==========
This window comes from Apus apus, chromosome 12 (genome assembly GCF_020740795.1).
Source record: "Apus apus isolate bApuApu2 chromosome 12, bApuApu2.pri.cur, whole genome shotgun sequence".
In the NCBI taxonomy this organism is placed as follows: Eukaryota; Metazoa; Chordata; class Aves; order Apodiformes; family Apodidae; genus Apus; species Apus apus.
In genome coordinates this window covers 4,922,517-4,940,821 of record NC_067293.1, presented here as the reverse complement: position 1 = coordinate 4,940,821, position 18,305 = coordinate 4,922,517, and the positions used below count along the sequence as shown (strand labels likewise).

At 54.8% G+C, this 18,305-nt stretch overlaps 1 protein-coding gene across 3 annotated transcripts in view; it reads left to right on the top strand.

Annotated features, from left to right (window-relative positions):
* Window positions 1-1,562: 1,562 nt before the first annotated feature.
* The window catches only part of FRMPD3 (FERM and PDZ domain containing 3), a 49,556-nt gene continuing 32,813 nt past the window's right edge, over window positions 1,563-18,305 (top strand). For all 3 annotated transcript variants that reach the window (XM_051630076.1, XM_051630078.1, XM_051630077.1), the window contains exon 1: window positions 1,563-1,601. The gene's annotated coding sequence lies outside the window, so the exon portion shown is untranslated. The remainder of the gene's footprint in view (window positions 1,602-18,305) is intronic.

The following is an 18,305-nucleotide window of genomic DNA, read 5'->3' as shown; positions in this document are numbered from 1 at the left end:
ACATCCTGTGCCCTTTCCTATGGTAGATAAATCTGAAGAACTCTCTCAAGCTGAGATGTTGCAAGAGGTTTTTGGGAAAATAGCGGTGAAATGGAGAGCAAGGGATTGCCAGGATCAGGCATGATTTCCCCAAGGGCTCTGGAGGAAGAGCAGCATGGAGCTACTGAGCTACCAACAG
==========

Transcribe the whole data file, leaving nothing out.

This window comes from Apus apus, chromosome 12 (genome assembly GCF_020740795.1).
Source record: "Apus apus isolate bApuApu2 chromosome 12, bApuApu2.pri.cur, whole genome shotgun sequence".
In the NCBI taxonomy this organism is placed as follows: Eukaryota; Metazoa; Chordata; class Aves; order Apodiformes; family Apodidae; genus Apus; species Apus apus.
In genome coordinates this window covers 4,922,517-4,940,821 of record NC_067293.1, presented here as the reverse complement: position 1 = coordinate 4,940,821, position 18,305 = coordinate 4,922,517, and the positions used below count along the sequence as shown (strand labels likewise).

At 54.8% G+C, this 18,305-nt stretch overlaps 1 protein-coding gene across 3 annotated transcripts in view; it reads left to right on the top strand.

Annotated features, from left to right (window-relative positions):
* Window positions 1-1,562: 1,562 nt before the first annotated feature.
* The window catches only part of FRMPD3 (FERM and PDZ domain containing 3), a 49,556-nt gene continuing 32,813 nt past the window's right edge, over window positions 1,563-18,305 (top strand). For all 3 annotated transcript variants that reach the window (XM_051630076.1, XM_051630078.1, XM_051630077.1), the window contains exon 1: window positions 1,563-1,601. The gene's annotated coding sequence lies outside the window, so the exon portion shown is untranslated. The remainder of the gene's footprint in view (window positions 1,602-18,305) is intronic.

The following is an 18,305-nucleotide window of genomic DNA, read 5'->3' as shown; positions in this document are numbered from 1 at the left end:
ACATCCTGTGCCCTTTCCTATGGTAGATAAATCTGAAGAACTCTCTCAAGCTGAGATGTTGCAAGAGGTTTTTGGGAAAATAGCGGTGAAATGGAGAGCAAGGGATTGCCAGGATCAGGCATGATTTCCCCAAGGGCTCTGGAGGAAGAGCAGCATGGAGCTACTGAGCTACCAACAG